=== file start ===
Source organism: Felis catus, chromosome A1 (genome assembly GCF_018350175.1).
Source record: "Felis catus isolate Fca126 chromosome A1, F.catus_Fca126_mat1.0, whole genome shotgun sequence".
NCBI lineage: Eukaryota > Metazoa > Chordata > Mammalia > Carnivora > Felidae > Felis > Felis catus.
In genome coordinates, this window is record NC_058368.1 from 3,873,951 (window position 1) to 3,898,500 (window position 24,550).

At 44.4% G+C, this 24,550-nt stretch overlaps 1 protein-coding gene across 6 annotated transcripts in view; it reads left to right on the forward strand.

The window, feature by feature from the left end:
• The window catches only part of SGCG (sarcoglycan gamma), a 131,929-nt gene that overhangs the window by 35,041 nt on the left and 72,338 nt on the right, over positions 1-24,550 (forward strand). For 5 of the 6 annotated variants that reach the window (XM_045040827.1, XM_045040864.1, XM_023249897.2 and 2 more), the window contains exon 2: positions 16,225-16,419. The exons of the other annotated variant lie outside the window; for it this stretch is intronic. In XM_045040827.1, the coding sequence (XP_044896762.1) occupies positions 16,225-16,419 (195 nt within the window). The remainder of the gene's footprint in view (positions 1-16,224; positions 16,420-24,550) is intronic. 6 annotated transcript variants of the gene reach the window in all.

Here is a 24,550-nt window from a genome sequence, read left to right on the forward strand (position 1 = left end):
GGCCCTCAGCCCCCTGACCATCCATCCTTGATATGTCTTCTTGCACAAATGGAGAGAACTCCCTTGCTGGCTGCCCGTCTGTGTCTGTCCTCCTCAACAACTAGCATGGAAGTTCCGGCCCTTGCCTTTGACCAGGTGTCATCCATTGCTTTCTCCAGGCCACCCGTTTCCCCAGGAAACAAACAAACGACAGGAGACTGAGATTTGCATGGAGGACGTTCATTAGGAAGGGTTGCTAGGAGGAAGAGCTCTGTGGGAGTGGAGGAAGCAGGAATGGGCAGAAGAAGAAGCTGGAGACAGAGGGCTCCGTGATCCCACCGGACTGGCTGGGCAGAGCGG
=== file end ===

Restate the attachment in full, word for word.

Source organism: Felis catus, chromosome A1 (genome assembly GCF_018350175.1).
Source record: "Felis catus isolate Fca126 chromosome A1, F.catus_Fca126_mat1.0, whole genome shotgun sequence".
NCBI lineage: Eukaryota > Metazoa > Chordata > Mammalia > Carnivora > Felidae > Felis > Felis catus.
In genome coordinates, this window is record NC_058368.1 from 3,873,951 (window position 1) to 3,898,500 (window position 24,550).

At 44.4% G+C, this 24,550-nt stretch overlaps 1 protein-coding gene across 6 annotated transcripts in view; it reads left to right on the forward strand.

The window, feature by feature from the left end:
• The window catches only part of SGCG (sarcoglycan gamma), a 131,929-nt gene that overhangs the window by 35,041 nt on the left and 72,338 nt on the right, over positions 1-24,550 (forward strand). For 5 of the 6 annotated variants that reach the window (XM_045040827.1, XM_045040864.1, XM_023249897.2 and 2 more), the window contains exon 2: positions 16,225-16,419. The exons of the other annotated variant lie outside the window; for it this stretch is intronic. In XM_045040827.1, the coding sequence (XP_044896762.1) occupies positions 16,225-16,419 (195 nt within the window). The remainder of the gene's footprint in view (positions 1-16,224; positions 16,420-24,550) is intronic. 6 annotated transcript variants of the gene reach the window in all.

Here is a 24,550-nt window from a genome sequence, read left to right on the forward strand (position 1 = left end):
GGCCCTCAGCCCCCTGACCATCCATCCTTGATATGTCTTCTTGCACAAATGGAGAGAACTCCCTTGCTGGCTGCCCGTCTGTGTCTGTCCTCCTCAACAACTAGCATGGAAGTTCCGGCCCTTGCCTTTGACCAGGTGTCATCCATTGCTTTCTCCAGGCCACCCGTTTCCCCAGGAAACAAACAAACGACAGGAGACTGAGATTTGCATGGAGGACGTTCATTAGGAAGGGTTGCTAGGAGGAAGAGCTCTGTGGGAGTGGAGGAAGCAGGAATGGGCAGAAGAAGAAGCTGGAGACAGAGGGCTCCGTGATCCCACCGGACTGGCTGGGCAGAGCGG